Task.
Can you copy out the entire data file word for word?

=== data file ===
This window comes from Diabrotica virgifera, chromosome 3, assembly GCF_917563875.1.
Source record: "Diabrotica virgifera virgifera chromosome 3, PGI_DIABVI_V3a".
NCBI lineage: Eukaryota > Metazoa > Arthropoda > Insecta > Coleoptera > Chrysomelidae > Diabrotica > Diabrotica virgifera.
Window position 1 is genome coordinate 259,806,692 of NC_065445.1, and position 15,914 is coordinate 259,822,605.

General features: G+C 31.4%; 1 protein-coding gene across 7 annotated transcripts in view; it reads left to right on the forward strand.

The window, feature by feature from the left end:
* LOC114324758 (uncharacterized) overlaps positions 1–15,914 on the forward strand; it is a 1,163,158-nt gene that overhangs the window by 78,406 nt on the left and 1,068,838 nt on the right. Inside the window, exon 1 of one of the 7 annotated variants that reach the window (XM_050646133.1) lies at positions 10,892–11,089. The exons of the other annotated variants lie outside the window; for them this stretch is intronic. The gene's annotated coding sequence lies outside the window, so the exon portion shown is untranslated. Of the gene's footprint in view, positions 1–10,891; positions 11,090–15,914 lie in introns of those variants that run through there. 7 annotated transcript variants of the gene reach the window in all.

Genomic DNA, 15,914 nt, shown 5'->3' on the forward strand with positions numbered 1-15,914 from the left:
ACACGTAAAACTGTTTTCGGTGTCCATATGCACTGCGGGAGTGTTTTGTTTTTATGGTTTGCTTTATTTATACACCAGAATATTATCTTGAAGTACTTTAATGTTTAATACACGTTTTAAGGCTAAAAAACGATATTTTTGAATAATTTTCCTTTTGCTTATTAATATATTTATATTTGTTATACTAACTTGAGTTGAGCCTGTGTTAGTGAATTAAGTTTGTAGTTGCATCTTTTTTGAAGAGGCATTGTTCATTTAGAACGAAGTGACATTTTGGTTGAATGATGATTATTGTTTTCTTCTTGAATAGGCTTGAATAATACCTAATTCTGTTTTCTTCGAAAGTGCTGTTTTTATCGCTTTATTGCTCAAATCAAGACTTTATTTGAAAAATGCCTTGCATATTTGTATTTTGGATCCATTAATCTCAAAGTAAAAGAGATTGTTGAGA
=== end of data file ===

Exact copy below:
This window comes from Diabrotica virgifera, chromosome 3, assembly GCF_917563875.1.
Source record: "Diabrotica virgifera virgifera chromosome 3, PGI_DIABVI_V3a".
NCBI lineage: Eukaryota > Metazoa > Arthropoda > Insecta > Coleoptera > Chrysomelidae > Diabrotica > Diabrotica virgifera.
Window position 1 is genome coordinate 259,806,692 of NC_065445.1, and position 15,914 is coordinate 259,822,605.

General features: G+C 31.4%; 1 protein-coding gene across 7 annotated transcripts in view; it reads left to right on the forward strand.

The window, feature by feature from the left end:
* LOC114324758 (uncharacterized) overlaps positions 1–15,914 on the forward strand; it is a 1,163,158-nt gene that overhangs the window by 78,406 nt on the left and 1,068,838 nt on the right. Inside the window, exon 1 of one of the 7 annotated variants that reach the window (XM_050646133.1) lies at positions 10,892–11,089. The exons of the other annotated variants lie outside the window; for them this stretch is intronic. The gene's annotated coding sequence lies outside the window, so the exon portion shown is untranslated. Of the gene's footprint in view, positions 1–10,891; positions 11,090–15,914 lie in introns of those variants that run through there. 7 annotated transcript variants of the gene reach the window in all.

Genomic DNA, 15,914 nt, shown 5'->3' on the forward strand with positions numbered 1-15,914 from the left:
ACACGTAAAACTGTTTTCGGTGTCCATATGCACTGCGGGAGTGTTTTGTTTTTATGGTTTGCTTTATTTATACACCAGAATATTATCTTGAAGTACTTTAATGTTTAATACACGTTTTAAGGCTAAAAAACGATATTTTTGAATAATTTTCCTTTTGCTTATTAATATATTTATATTTGTTATACTAACTTGAGTTGAGCCTGTGTTAGTGAATTAAGTTTGTAGTTGCATCTTTTTTGAAGAGGCATTGTTCATTTAGAACGAAGTGACATTTTGGTTGAATGATGATTATTGTTTTCTTCTTGAATAGGCTTGAATAATACCTAATTCTGTTTTCTTCGAAAGTGCTGTTTTTATCGCTTTATTGCTCAAATCAAGACTTTATTTGAAAAATGCCTTGCATATTTGTATTTTGGATCCATTAATCTCAAAGTAAAAGAGATTGTTGAGA